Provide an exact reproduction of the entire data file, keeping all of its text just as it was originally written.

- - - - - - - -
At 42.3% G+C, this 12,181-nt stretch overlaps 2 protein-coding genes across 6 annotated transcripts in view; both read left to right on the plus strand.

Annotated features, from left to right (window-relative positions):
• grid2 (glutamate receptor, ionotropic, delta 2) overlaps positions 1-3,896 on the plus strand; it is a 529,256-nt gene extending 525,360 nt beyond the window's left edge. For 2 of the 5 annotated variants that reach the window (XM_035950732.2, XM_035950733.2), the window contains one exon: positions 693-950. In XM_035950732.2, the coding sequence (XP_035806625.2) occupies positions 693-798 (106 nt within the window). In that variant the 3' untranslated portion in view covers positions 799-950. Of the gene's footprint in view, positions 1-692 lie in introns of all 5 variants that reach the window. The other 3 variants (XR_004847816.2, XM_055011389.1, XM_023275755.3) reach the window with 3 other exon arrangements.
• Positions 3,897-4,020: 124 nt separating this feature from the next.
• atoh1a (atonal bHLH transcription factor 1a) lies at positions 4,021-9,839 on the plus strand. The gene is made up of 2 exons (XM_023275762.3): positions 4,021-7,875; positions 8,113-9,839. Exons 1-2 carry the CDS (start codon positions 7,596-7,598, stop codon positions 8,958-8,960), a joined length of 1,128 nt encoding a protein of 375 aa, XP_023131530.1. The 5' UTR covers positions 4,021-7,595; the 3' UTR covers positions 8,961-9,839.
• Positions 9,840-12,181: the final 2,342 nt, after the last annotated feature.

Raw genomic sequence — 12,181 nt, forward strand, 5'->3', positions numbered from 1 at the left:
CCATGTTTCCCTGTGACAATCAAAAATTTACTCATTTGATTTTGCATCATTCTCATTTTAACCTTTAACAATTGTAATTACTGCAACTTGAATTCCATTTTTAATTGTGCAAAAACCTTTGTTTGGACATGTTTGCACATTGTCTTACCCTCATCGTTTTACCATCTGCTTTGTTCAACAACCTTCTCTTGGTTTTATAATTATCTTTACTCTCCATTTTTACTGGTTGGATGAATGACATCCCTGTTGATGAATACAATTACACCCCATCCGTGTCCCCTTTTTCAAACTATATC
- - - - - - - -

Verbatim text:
At 42.3% G+C, this 12,181-nt stretch overlaps 2 protein-coding genes across 6 annotated transcripts in view; both read left to right on the plus strand.

Annotated features, from left to right (window-relative positions):
• grid2 (glutamate receptor, ionotropic, delta 2) overlaps positions 1-3,896 on the plus strand; it is a 529,256-nt gene extending 525,360 nt beyond the window's left edge. For 2 of the 5 annotated variants that reach the window (XM_035950732.2, XM_035950733.2), the window contains one exon: positions 693-950. In XM_035950732.2, the coding sequence (XP_035806625.2) occupies positions 693-798 (106 nt within the window). In that variant the 3' untranslated portion in view covers positions 799-950. Of the gene's footprint in view, positions 1-692 lie in introns of all 5 variants that reach the window. The other 3 variants (XR_004847816.2, XM_055011389.1, XM_023275755.3) reach the window with 3 other exon arrangements.
• Positions 3,897-4,020: 124 nt separating this feature from the next.
• atoh1a (atonal bHLH transcription factor 1a) lies at positions 4,021-9,839 on the plus strand. The gene is made up of 2 exons (XM_023275762.3): positions 4,021-7,875; positions 8,113-9,839. Exons 1-2 carry the CDS (start codon positions 7,596-7,598, stop codon positions 8,958-8,960), a joined length of 1,128 nt encoding a protein of 375 aa, XP_023131530.1. The 5' UTR covers positions 4,021-7,595; the 3' UTR covers positions 8,961-9,839.
• Positions 9,840-12,181: the final 2,342 nt, after the last annotated feature.

Raw genomic sequence — 12,181 nt, forward strand, 5'->3', positions numbered from 1 at the left:
CCATGTTTCCCTGTGACAATCAAAAATTTACTCATTTGATTTTGCATCATTCTCATTTTAACCTTTAACAATTGTAATTACTGCAACTTGAATTCCATTTTTAATTGTGCAAAAACCTTTGTTTGGACATGTTTGCACATTGTCTTACCCTCATCGTTTTACCATCTGCTTTGTTCAACAACCTTCTCTTGGTTTTATAATTATCTTTACTCTCCATTTTTACTGGTTGGATGAATGACATCCCTGTTGATGAATACAATTACACCCCATCCGTGTCCCCTTTTTCAAACTATATC